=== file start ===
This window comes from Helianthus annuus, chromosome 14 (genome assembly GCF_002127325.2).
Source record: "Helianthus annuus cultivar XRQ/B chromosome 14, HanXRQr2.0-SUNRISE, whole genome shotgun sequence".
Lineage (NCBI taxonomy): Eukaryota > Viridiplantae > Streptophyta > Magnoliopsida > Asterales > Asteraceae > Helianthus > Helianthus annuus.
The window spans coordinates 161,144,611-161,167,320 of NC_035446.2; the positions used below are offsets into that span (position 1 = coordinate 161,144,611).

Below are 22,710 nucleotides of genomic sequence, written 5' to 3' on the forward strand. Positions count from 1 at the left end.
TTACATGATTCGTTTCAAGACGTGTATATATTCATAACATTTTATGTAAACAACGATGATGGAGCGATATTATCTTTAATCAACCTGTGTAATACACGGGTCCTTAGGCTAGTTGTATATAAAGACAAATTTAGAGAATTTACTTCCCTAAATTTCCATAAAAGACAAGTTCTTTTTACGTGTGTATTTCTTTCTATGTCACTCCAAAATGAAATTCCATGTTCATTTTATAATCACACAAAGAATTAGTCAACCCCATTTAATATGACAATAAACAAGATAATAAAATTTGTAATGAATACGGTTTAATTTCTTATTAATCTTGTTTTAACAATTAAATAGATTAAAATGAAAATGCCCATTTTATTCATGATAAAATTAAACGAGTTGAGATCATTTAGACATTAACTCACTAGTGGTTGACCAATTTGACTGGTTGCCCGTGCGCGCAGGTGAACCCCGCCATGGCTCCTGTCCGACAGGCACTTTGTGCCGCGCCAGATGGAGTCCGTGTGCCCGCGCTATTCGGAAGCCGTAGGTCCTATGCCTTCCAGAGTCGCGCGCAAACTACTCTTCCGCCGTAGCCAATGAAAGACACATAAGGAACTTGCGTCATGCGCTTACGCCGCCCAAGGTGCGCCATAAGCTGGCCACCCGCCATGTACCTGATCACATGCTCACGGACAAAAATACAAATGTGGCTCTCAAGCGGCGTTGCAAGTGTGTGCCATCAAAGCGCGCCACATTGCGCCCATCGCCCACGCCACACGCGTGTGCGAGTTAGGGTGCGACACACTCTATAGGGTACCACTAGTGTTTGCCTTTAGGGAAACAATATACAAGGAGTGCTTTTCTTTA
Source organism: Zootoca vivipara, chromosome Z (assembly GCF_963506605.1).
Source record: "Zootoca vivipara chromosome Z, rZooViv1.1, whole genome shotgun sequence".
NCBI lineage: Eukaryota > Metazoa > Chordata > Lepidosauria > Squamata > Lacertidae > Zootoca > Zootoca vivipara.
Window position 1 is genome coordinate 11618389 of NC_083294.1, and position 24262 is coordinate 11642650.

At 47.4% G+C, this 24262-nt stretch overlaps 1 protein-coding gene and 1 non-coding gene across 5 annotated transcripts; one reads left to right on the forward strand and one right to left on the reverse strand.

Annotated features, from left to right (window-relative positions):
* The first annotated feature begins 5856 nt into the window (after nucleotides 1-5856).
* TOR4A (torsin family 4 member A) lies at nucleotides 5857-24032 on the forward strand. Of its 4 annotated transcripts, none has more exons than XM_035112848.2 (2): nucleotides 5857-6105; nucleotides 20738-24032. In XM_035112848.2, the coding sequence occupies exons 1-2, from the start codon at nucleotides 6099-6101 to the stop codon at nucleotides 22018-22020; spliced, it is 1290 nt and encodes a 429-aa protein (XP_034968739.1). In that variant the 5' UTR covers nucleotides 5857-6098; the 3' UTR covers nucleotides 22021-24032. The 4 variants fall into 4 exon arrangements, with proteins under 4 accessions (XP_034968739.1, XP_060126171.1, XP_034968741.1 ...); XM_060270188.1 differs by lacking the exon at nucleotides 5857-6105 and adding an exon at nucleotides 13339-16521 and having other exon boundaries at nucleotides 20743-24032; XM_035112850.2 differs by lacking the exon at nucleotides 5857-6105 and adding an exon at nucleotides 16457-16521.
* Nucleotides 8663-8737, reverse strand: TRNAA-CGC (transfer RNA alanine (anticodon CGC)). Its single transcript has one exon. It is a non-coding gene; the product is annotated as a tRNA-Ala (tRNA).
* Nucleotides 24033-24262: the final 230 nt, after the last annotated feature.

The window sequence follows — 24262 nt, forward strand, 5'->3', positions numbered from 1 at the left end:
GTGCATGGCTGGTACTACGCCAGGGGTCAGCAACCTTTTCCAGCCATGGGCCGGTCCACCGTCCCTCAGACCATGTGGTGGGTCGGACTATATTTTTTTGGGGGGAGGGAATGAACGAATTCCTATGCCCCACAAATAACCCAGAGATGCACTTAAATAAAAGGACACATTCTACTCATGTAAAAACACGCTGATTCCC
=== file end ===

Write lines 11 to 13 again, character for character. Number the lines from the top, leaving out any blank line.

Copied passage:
At 47.4% G+C, this 24262-nt stretch overlaps 1 protein-coding gene and 1 non-coding gene across 5 annotated transcripts; one reads left to right on the forward strand and one right to left on the reverse strand.

Annotated features, from left to right (window-relative positions):
* The first annotated feature begins 5856 nt into the window (after nucleotides 1-5856).